Larson and other researchers have also looked at narrow –row systems, and the interest in those has increased along with corn and soybean acreage in the MidSouth. “As you transition into a soybean/corn production system, there’s a whole lot more potential there for you to realize benefits from narrow-row systems.”

In addition to narrow rows, researchers also looked at twin rows, says Larson. “We wanted to look at the yield capability of corn in 30-inch rows versus the wider 38 to 40-inch rows. We also looked at that same 38 to 40-inch row in twin rows, to evaluate the pluses and minuses and put some MidSouth numbers to them.”

The trials involved different hybrids and various plant populations, he adds.

“We also looked at this in an irrigated culture. Nearly 50 percent of our corn in Mississippi is grown under irrigation, and we wanted to optimize the yield potential to see how corn might perform in the narrow-row systems versus the wide traditional systems.”

Light interception was an important consideration, says Larson. “It’s important because that’s the goal of the plant’s vegetation – to intercept as much light as possible. You want to be intercepting from 90 to 95 percent of the available light during the day when the sun is overhead to optimize yield potential. If you narrow those rows, you obviously have more potential to do that because you don’t have more light getting down into the middle of the rows, and the light is spread out over the leaves of those plants where it’ll be used more efficiently.”

Research results were pretty much as expected, he says. “The wide single rows had the lowest amount of light interception, the twin rows increased it a little, and the narrow rows increased it even further.”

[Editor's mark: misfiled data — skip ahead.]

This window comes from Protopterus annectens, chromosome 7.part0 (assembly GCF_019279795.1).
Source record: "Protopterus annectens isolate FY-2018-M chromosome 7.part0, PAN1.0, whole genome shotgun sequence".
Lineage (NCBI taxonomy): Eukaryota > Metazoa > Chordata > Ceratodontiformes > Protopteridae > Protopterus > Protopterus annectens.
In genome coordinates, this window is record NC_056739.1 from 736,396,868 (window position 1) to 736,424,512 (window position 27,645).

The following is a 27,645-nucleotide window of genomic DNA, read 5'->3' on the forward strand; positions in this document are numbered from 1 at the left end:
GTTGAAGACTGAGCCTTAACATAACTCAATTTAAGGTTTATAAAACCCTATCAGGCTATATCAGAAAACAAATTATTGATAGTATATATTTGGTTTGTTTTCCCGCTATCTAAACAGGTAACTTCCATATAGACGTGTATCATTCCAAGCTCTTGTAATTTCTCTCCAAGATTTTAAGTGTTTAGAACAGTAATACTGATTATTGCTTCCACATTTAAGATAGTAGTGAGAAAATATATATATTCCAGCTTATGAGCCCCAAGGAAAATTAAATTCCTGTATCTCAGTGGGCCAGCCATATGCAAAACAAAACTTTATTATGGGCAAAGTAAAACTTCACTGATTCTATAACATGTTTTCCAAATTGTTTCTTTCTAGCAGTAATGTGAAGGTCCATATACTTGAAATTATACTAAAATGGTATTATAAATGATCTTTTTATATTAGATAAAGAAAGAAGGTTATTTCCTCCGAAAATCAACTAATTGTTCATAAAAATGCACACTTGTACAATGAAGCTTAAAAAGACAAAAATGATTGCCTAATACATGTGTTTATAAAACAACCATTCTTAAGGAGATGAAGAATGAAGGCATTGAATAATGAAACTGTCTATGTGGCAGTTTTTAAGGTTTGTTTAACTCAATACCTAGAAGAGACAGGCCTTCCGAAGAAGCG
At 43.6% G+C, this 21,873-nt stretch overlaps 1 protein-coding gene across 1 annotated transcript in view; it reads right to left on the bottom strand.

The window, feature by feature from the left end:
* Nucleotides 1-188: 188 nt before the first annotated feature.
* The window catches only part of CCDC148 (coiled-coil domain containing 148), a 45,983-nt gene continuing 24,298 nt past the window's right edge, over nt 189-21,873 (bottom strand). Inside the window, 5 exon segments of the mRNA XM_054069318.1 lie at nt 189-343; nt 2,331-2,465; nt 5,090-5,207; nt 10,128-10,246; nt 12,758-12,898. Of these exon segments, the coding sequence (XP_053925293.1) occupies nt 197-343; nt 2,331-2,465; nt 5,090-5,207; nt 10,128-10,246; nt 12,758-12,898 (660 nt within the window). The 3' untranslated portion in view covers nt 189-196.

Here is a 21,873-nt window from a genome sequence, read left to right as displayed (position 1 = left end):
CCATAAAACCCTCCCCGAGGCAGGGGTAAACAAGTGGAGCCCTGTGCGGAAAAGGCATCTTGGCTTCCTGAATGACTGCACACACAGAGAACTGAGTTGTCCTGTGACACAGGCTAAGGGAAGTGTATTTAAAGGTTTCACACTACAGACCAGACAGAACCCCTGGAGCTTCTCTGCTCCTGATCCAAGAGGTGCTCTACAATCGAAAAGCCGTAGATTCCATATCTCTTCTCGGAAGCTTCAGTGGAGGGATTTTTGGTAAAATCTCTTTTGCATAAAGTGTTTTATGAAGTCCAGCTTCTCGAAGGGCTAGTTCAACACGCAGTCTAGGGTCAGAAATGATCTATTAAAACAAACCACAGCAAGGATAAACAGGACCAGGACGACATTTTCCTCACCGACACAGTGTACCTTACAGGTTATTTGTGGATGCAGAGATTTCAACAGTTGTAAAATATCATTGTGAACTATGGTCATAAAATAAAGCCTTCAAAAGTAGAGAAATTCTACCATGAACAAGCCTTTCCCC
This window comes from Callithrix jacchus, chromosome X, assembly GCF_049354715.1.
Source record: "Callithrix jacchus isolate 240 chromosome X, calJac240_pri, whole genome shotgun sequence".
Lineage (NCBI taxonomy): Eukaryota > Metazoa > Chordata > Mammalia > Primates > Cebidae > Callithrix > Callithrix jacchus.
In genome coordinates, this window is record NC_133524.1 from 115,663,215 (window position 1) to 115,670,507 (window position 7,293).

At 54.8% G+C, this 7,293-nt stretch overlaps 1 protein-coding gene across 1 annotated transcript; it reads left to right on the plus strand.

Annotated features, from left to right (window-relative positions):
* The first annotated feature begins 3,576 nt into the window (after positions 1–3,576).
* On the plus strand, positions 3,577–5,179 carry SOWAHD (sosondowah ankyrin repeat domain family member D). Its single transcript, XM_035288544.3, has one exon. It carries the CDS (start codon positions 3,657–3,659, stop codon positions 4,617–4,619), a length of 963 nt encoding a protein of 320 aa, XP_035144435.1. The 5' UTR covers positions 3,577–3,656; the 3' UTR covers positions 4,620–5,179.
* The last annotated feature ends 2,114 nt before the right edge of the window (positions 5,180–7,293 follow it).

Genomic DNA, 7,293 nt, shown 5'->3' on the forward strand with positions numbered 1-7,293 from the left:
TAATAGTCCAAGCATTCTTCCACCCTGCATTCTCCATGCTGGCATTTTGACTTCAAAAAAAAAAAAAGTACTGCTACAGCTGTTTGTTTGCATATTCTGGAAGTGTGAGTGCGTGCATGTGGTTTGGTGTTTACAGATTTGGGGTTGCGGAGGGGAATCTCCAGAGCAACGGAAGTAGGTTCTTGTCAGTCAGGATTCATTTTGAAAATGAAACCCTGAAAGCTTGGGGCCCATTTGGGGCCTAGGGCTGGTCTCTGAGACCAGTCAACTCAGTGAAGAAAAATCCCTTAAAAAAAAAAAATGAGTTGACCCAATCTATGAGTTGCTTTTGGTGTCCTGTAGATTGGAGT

However, he adds, light interception did not necessarily translate into higher yields for the twin-row systems. “It doesn’t mean the potential isn’t there. For one reason or another, we just weren’t realizing our potential for the yields in twin rows.”

The bottom line, says Larson, is that of those three systems, there was a significant advantage for the narrow rows, with yields 8 to 9 percent higher in the 30-inch rows than in either of the wide-row systems.

This is consistent with similar research from the Corn Belt, he says.

“Twin rows did not improve yield, though they did improve light interception. I think the reason that twin rows didn’t work quite as well in terms of yield were issues associated with raised-bed systems. I don’t think you would have seen some of the same stand issues with flat-planted corn.”

Corn has a determinate growth habit, and that’s important in terms of its inability to compensate whenever there are issues early in the season, says Larson.